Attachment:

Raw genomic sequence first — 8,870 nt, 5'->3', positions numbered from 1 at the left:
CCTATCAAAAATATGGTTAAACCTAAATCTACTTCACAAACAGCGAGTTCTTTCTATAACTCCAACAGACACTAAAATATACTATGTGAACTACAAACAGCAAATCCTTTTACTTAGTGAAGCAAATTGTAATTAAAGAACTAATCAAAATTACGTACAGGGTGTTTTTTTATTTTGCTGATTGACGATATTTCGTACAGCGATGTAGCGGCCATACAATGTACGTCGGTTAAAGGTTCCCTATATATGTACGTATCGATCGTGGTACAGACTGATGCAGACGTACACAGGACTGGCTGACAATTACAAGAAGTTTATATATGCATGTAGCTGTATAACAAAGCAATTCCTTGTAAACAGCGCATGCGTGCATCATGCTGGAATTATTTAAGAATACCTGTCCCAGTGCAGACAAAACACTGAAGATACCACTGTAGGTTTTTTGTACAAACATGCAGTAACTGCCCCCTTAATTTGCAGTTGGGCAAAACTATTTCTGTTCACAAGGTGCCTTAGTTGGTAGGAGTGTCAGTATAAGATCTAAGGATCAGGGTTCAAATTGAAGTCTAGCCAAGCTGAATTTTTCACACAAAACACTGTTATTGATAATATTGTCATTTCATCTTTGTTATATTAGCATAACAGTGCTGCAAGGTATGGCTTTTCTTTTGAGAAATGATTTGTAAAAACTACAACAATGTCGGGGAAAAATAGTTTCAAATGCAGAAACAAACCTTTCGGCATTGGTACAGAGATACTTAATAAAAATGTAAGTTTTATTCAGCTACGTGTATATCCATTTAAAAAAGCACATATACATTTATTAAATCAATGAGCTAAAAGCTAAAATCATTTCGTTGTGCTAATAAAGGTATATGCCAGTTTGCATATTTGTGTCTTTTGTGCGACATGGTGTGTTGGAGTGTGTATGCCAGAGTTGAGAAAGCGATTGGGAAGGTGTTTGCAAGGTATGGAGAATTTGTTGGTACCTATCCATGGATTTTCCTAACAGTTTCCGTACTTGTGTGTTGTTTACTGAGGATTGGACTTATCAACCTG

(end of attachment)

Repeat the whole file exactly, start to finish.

Raw genomic sequence first — 8,870 nt, 5'->3', positions numbered from 1 at the left:
CCTATCAAAAATATGGTTAAACCTAAATCTACTTCACAAACAGCGAGTTCTTTCTATAACTCCAACAGACACTAAAATATACTATGTGAACTACAAACAGCAAATCCTTTTACTTAGTGAAGCAAATTGTAATTAAAGAACTAATCAAAATTACGTACAGGGTGTTTTTTTATTTTGCTGATTGACGATATTTCGTACAGCGATGTAGCGGCCATACAATGTACGTCGGTTAAAGGTTCCCTATATATGTACGTATCGATCGTGGTACAGACTGATGCAGACGTACACAGGACTGGCTGACAATTACAAGAAGTTTATATATGCATGTAGCTGTATAACAAAGCAATTCCTTGTAAACAGCGCATGCGTGCATCATGCTGGAATTATTTAAGAATACCTGTCCCAGTGCAGACAAAACACTGAAGATACCACTGTAGGTTTTTTGTACAAACATGCAGTAACTGCCCCCTTAATTTGCAGTTGGGCAAAACTATTTCTGTTCACAAGGTGCCTTAGTTGGTAGGAGTGTCAGTATAAGATCTAAGGATCAGGGTTCAAATTGAAGTCTAGCCAAGCTGAATTTTTCACACAAAACACTGTTATTGATAATATTGTCATTTCATCTTTGTTATATTAGCATAACAGTGCTGCAAGGTATGGCTTTTCTTTTGAGAAATGATTTGTAAAAACTACAACAATGTCGGGGAAAAATAGTTTCAAATGCAGAAACAAACCTTTCGGCATTGGTACAGAGATACTTAATAAAAATGTAAGTTTTATTCAGCTACGTGTATATCCATTTAAAAAAGCACATATACATTTATTAAATCAATGAGCTAAAAGCTAAAATCATTTCGTTGTGCTAATAAAGGTATATGCCAGTTTGCATATTTGTGTCTTTTGTGCGACATGGTGTGTTGGAGTGTGTATGCCAGAGTTGAGAAAGCGATTGGGAAGGTGTTTGCAAGGTATGGAGAATTTGTTGGTACCTATCCATGGATTTTCCTAACAGTTTCCGTACTTGTGTGTTGTTTACTGAGGATTGGACTTATCAACCTG